I’ve long wondered at the inanity of videogame release dates. For the past several years, it seemed like publishers only cared about three months at the end of the year when they would release all their high profile games. Of course, this is a sensible thing to do if you expect high sales from the holiday season, but when everybody releases their big games at the same time, something invariably gets overlooked. Remember what happened to Prince of Persia: The Sands of Time? Or Beyond Good & Evil? Moreover, this practice of piling releases at the end of the year leaves us with heavy droughts at the beginning of the year and in summer.
This past year, though, things seemed to play out a little differently. There were still lots of high profile releases. When Halo 3, Super Mario Galaxy, Bioshock, Mass Effect, Call of Duty 4, Uncharted: Drake’s Fortune and The Orange Box are all released within a few months, you have a very dense schedule by any standard. And yet, there seemed to be enough room to go around. All of the aforementioned games have sold very respectable numbers. We still had a drought in January, but things are picking up now. Ubi Soft apparently learned their lesson because although they originally planned to release No More Heroes around the same time Smash Bros. Brawl is launching, they instead bumped up the release date significantly so that the game could have a weekend all to its own. From most accounts, No More Heroes still hasn’t sold all that well, but it’s probably doing better than it would have been.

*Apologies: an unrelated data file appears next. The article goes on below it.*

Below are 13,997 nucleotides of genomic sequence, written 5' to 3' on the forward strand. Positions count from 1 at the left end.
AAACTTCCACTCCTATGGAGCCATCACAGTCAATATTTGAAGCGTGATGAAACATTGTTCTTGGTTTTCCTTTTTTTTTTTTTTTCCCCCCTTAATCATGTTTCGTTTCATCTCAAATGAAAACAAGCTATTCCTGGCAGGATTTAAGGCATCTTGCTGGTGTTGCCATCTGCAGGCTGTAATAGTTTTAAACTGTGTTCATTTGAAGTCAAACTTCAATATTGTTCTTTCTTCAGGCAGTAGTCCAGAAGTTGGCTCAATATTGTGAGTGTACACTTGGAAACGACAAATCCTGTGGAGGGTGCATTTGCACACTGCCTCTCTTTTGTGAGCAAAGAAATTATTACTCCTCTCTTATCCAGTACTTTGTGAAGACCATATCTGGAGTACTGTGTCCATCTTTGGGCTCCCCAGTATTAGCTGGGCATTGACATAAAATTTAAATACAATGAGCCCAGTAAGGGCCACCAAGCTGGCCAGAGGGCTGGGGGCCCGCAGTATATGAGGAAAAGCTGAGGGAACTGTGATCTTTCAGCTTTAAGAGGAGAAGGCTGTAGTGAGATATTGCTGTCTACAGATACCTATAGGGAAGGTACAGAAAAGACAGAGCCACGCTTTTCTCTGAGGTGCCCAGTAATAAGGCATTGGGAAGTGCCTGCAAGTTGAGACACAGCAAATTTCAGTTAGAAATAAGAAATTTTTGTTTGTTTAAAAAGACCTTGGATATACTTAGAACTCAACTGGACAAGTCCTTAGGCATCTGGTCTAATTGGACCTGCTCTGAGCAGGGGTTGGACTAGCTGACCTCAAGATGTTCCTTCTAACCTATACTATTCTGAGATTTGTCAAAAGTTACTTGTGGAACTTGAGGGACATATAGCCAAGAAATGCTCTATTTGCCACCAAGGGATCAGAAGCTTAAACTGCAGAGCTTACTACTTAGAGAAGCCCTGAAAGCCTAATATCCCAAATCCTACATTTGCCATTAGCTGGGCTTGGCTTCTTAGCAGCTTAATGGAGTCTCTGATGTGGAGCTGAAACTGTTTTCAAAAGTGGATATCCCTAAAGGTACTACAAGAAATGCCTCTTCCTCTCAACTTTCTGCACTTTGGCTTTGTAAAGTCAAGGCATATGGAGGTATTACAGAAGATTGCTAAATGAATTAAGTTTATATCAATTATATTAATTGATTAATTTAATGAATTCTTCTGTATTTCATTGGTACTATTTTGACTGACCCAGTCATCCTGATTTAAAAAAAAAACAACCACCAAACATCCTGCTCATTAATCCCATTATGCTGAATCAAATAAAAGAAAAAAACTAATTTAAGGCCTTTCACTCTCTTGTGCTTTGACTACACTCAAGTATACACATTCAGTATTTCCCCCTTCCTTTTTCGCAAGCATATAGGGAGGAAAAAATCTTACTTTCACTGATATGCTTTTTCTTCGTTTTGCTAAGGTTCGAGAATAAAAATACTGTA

By the same token, we now have news that Okami for the Wii, originally scheduled to be released in the same week as Brawl, will instead be released in April. Hopefully, this will lead to good sales for Okami and a strong message that there is a demand for this kind of quality gameplay on the Wii.
Meanwhile, we already know that the summer is not going to be totally barren because Metal Gear Solid 4 is coming in June. Whatever you may think of the series (and I’m certainly not its biggest fan), it’s sure to generate lots of interest.
We’ll have to wait and see what publishers have in store for us this holiday season. I don’t know if 2007 was a fluke or if publishers have finally realized that mashing so many blockbusters together is a sure recipe for mutually assured destruction. I certainly hope it’s the latter. If the videogame industry can develop a summer season similar to how it’s done in the movies, our favorite hobby could get much healthier.